– and 20 pairs of rats eyes
It had been raining all day, the cloud was halfway down the mountains, a strong wind was blowing, the water from the Owencashla River was flowing ominously over the road. Hardly the ideal day to make a walk programme for radio.
But conditions were ideal! We were in the 450 ha forest park of Gleanntan Easaigh (the valley of the waterfalls). Last Sunday afternoon water cascaded down steep slopes all around. An awesome torrent of white water in the Drishoge River raged precipitously down the gorge between Cummeen and Doon hills immediately south of the park entrance.
We drove up the forest dirt road because of the uncertain weather, the late hour and the much longer diversion because of extensive tree felling. As the road rose more and more waterfalls came into view.
A few hundred yards short of the upper carpark the Owencashla river, the outlet for Lough Caum, flows under the road but on Sunday it overflowed on the road. How deep was the water? How solid was the road? Another car ahead of us driving through reassured Siubhan somewhat.
My fellow-walkers impressively arrived – and on time. For the radio programme I had walked the 1.8 km board walk around the lake the previous Wednesday picking out eight stops.
At the south eastern corner, immediately underneath the carpark John James O’Connor remembered in the late 1960s planting 700 to 750 trees a day, for £9 10s 00p a week. Bernie Goggin said the hills here started life hundreds of millions of years ago attached to the North American continent and at one time were as high as the Himalayas.
This year there is a bumper blossoming of the instantly recognisable purple foxglove that produces a drug for heart conditions and a concoction to treat children suffering from spasms in their sleep. Tradition tells that the medical properties are strongest between St John’s Eve (June 23) and old St John’s Day (June 29 or July 4).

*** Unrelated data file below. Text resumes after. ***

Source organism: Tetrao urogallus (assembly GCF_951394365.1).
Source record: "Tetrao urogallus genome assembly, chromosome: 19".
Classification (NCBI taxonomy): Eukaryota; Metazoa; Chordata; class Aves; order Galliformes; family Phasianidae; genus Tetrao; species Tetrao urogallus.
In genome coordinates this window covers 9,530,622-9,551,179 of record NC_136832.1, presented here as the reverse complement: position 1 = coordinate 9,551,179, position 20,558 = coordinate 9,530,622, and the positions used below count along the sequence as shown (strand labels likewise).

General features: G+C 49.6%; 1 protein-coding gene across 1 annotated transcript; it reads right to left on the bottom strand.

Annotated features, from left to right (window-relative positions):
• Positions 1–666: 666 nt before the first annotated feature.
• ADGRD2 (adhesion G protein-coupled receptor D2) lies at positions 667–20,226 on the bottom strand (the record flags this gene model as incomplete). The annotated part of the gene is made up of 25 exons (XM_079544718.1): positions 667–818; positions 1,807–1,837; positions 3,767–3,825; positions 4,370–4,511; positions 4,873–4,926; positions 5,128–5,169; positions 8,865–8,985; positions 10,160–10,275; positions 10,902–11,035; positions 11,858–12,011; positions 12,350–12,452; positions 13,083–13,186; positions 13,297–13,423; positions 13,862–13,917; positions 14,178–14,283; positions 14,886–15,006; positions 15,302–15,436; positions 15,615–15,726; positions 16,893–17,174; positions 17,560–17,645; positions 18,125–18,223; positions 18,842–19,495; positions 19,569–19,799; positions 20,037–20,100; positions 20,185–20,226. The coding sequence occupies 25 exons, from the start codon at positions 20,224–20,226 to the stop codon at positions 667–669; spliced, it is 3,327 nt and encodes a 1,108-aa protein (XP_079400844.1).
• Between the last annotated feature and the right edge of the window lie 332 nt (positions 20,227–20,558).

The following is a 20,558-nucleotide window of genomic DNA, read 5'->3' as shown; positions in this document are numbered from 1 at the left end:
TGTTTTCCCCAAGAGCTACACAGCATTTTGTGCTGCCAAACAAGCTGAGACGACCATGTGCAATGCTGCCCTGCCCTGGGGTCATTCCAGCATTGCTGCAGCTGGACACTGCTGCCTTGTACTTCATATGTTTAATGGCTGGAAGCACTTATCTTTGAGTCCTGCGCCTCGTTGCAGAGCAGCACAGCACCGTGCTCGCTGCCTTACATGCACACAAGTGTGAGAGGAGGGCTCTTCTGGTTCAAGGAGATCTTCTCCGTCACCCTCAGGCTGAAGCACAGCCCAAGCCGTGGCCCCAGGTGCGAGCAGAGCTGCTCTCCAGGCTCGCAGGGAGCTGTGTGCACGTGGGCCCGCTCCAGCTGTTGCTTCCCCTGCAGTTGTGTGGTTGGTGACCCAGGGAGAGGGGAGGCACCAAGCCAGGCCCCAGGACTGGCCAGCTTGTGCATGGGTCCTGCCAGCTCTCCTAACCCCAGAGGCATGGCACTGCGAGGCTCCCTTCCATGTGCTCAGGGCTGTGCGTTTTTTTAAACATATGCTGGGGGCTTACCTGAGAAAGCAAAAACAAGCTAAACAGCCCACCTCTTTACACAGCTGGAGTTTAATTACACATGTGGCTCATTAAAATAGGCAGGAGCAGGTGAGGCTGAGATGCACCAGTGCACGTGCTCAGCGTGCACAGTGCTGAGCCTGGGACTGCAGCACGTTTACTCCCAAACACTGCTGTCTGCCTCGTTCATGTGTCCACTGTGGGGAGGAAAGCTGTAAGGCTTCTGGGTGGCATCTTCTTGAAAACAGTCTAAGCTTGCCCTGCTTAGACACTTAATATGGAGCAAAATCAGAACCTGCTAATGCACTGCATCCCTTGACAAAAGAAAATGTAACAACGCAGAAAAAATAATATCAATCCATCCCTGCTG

Micheal O Coilean told of stone alignments here that pointed to the rising sun on midsummer’s day. Frank Maunsell spoke about the huge advantages of a managed fishery. Eithne Griffin vividly remembered twenty pairs of rats eyes staring up at her from under the desk in Castlegreogy National School when she was presiding officer here for the 1976 general election.
At the south western corner the outlet from An Duloch (to Lough Caum) was within inches of covering the boardwalk bridge. About 6 kms west the archaeological landscape of Loch an Dun has some 90 remains, including 12 kms of stone walls dating from 1200BC. Here in a mild, calm humid day face and arms could be covered by midges – resulting in unrecognisable features.
These mountain lakes were gouged out by small local glaciers. On open areas rich, cotton-wool-like white bog cotton that in Scotland was a symbol of purity and beauty but was said to be cursed by St Patrick. It was used for filling mattresses and pillows. The fishing industry in Bradon and Tralee Bays underneath was wiped out by a move to much bigger boats in the 1960s and overfishing in the ’80s.
From a rise a little way along the south western shore there is a high view of both lakes. In the 1950s and ’60s wool from the local sheep was bought for between five and ten shillings a bag. By 2006 that had fallen to 25 cent a bag. Now sheep here are farmed for their meat. Following the Lispole ambush in March 1921 an injured volunteer was carried through Glantanassig to Tralee. Trigger happy Black ‘n Tans shot a Casey man in Castlegregory through his keyhole.